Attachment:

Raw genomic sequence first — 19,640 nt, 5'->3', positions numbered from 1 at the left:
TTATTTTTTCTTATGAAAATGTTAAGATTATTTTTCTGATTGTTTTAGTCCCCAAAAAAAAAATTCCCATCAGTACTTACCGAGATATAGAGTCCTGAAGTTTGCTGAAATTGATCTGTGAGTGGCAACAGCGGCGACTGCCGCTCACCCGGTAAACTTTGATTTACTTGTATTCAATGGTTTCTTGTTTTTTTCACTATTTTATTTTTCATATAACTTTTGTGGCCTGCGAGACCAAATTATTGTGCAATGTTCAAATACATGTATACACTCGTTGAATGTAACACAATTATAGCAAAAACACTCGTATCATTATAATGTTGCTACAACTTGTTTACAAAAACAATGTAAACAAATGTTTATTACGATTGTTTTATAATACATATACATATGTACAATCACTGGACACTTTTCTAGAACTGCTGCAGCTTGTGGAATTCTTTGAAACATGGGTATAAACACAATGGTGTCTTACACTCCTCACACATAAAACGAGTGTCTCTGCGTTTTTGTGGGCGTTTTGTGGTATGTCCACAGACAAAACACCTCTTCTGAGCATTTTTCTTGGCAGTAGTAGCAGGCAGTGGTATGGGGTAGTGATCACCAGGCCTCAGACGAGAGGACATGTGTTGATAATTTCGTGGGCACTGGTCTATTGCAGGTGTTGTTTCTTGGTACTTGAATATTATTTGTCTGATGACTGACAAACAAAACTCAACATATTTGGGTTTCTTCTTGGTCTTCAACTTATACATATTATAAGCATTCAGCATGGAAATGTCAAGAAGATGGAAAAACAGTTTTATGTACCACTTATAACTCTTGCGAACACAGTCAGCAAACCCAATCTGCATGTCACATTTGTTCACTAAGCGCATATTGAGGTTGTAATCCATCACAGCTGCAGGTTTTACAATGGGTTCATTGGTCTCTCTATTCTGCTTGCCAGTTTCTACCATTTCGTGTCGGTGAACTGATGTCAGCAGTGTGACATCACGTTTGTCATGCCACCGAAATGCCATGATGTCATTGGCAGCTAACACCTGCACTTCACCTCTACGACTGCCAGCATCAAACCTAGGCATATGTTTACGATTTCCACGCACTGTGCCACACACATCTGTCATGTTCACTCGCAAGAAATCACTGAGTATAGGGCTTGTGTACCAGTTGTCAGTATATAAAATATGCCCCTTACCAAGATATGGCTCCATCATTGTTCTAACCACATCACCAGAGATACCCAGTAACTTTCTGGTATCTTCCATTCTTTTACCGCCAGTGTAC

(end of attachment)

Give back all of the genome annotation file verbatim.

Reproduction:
Raw genomic sequence first — 19,640 nt, 5'->3', positions numbered from 1 at the left:
TTATTTTTTCTTATGAAAATGTTAAGATTATTTTTCTGATTGTTTTAGTCCCCAAAAAAAAAATTCCCATCAGTACTTACCGAGATATAGAGTCCTGAAGTTTGCTGAAATTGATCTGTGAGTGGCAACAGCGGCGACTGCCGCTCACCCGGTAAACTTTGATTTACTTGTATTCAATGGTTTCTTGTTTTTTTCACTATTTTATTTTTCATATAACTTTTGTGGCCTGCGAGACCAAATTATTGTGCAATGTTCAAATACATGTATACACTCGTTGAATGTAACACAATTATAGCAAAAACACTCGTATCATTATAATGTTGCTACAACTTGTTTACAAAAACAATGTAAACAAATGTTTATTACGATTGTTTTATAATACATATACATATGTACAATCACTGGACACTTTTCTAGAACTGCTGCAGCTTGTGGAATTCTTTGAAACATGGGTATAAACACAATGGTGTCTTACACTCCTCACACATAAAACGAGTGTCTCTGCGTTTTTGTGGGCGTTTTGTGGTATGTCCACAGACAAAACACCTCTTCTGAGCATTTTTCTTGGCAGTAGTAGCAGGCAGTGGTATGGGGTAGTGATCACCAGGCCTCAGACGAGAGGACATGTGTTGATAATTTCGTGGGCACTGGTCTATTGCAGGTGTTGTTTCTTGGTACTTGAATATTATTTGTCTGATGACTGACAAACAAAACTCAACATATTTGGGTTTCTTCTTGGTCTTCAACTTATACATATTATAAGCATTCAGCATGGAAATGTCAAGAAGATGGAAAAACAGTTTTATGTACCACTTATAACTCTTGCGAACACAGTCAGCAAACCCAATCTGCATGTCACATTTGTTCACTAAGCGCATATTGAGGTTGTAATCCATCACAGCTGCAGGTTTTACAATGGGTTCATTGGTCTCTCTATTCTGCTTGCCAGTTTCTACCATTTCGTGTCGGTGAACTGATGTCAGCAGTGTGACATCACGTTTGTCATGCCACCGAAATGCCATGATGTCATTGGCAGCTAACACCTGCACTTCACCTCTACGACTGCCAGCATCAAACCTAGGCATATGTTTACGATTTCCACGCACTGTGCCACACACATCTGTCATGTTCACTCGCAAGAAATCACTGAGTATAGGGCTTGTGTACCAGTTGTCAGTATATAAAATATGCCCCTTACCAAGATATGGCTCCATCATTGTTCTAACCACATCACCAGAGATACCCAGTAACTTTCTGGTATCTTCCATTCTTTTACCGCCAGTGTAC